Intel is set to ship its first 2GHz Pentium 4-M (mobile) chip next week, according to sources familiar with the company's plans.
True to industry custom, the new chip will appear in laptop computers from Intel OEMs such as Dell Computer Corp., Hewlett-Packard Co., and Gateway Inc.
But although the speedy new mobile processor will deliver improved performance to users of full-sized, PC-replacement notebook computers, enterprise customers looking for smaller, more efficient laptops may wait for a next-generation mobile chip from Intel code-named Banias, sources said.
The reason is heat, sources said.
Intel has done a "better than anticipated" job of reducing heat and increasing battery life with its Pentium 4-M products, but the chips still gobble up an average of 2 watts in terms of power consumption. This makes the chips ideal for full-sized laptops and two-spindle mobile systems, but all but shuts the chip out of smaller, ultra-portable devices sought by most enterprises for their mobile workforces, sources said.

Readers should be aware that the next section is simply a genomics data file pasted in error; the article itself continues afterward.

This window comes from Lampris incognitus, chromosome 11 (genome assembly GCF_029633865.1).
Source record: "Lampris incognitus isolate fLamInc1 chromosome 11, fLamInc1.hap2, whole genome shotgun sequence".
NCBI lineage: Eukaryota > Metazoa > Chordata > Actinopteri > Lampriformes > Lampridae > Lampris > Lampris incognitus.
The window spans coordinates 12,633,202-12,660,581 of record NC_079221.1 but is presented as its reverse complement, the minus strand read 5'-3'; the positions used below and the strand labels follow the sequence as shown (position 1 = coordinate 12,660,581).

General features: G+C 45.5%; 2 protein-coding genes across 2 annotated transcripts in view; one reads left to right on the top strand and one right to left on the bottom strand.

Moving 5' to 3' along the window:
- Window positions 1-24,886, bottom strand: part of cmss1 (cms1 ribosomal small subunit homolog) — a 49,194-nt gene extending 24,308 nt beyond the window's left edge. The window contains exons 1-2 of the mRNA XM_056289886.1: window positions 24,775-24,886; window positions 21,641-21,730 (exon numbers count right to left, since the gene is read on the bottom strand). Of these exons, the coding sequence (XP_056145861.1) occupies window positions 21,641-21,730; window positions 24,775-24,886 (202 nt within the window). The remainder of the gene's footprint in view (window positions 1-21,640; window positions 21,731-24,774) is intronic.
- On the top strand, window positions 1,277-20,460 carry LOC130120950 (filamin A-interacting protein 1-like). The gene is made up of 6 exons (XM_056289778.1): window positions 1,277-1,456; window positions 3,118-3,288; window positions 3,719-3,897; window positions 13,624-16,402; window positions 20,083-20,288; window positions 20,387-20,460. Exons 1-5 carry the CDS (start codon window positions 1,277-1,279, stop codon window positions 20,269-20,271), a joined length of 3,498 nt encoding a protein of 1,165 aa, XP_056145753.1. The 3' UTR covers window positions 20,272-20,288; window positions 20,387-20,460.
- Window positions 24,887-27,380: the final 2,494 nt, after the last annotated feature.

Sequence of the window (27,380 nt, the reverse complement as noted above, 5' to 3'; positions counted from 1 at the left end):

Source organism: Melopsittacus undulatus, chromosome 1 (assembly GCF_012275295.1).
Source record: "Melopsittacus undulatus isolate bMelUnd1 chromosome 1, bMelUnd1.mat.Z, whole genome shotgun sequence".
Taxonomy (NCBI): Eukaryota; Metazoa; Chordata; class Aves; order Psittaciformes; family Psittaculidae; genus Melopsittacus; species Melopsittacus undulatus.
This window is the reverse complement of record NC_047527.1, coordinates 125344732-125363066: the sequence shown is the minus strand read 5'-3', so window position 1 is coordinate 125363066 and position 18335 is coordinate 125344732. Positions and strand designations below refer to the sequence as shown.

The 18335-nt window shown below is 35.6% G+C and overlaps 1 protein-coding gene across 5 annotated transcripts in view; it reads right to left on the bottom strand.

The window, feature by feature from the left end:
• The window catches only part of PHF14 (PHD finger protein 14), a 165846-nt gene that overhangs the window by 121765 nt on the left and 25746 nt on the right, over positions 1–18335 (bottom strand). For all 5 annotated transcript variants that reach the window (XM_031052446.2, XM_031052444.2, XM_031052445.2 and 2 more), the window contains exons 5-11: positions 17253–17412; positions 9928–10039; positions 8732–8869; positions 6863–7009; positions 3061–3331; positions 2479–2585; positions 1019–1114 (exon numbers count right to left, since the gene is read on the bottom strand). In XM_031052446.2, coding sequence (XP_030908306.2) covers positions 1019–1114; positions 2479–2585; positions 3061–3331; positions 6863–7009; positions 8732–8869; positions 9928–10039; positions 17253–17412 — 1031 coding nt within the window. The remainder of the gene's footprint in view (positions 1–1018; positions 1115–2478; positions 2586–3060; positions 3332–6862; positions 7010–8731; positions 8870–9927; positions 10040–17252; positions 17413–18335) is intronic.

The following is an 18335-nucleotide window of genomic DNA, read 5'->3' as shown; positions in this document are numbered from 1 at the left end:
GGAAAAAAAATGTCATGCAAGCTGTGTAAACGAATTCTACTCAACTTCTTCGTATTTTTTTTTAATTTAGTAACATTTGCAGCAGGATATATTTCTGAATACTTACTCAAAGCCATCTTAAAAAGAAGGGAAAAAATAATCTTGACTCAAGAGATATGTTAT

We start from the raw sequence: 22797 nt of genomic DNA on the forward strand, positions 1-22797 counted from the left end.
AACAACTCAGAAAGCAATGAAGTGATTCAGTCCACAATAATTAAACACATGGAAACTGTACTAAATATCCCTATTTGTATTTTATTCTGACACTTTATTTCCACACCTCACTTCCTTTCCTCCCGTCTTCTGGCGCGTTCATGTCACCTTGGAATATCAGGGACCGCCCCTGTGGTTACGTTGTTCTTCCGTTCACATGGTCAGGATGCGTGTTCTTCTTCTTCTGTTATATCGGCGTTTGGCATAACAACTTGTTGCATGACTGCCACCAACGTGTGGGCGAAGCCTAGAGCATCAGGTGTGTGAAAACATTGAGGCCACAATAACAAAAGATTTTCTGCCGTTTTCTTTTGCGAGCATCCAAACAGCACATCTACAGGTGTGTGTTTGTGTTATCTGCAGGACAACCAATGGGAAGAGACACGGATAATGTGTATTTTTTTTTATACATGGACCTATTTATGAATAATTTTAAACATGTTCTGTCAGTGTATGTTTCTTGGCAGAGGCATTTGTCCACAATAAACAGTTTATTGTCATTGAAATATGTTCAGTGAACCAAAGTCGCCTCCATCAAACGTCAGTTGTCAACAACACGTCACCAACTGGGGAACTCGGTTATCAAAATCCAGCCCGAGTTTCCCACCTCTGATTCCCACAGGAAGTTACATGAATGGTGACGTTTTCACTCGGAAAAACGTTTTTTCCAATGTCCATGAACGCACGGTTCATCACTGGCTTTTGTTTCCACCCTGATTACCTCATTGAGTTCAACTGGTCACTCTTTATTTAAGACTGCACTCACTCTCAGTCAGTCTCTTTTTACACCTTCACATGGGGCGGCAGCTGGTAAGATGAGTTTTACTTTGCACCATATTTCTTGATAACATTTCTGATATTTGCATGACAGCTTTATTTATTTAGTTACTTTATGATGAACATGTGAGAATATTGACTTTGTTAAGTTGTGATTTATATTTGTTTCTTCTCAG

Set to ship in 2003, Banias is built from the ground up as a mobile chip, whereas the Pentium 4-M has a desktop lineage, according to Intel.
Therefore, with Banias, companies stand to get better performance than from systems running Pentium 4-M chips, while enjoying improved power saving characteristics, sources said.
Intel maintains a policy of not discussing products prior to their official launch.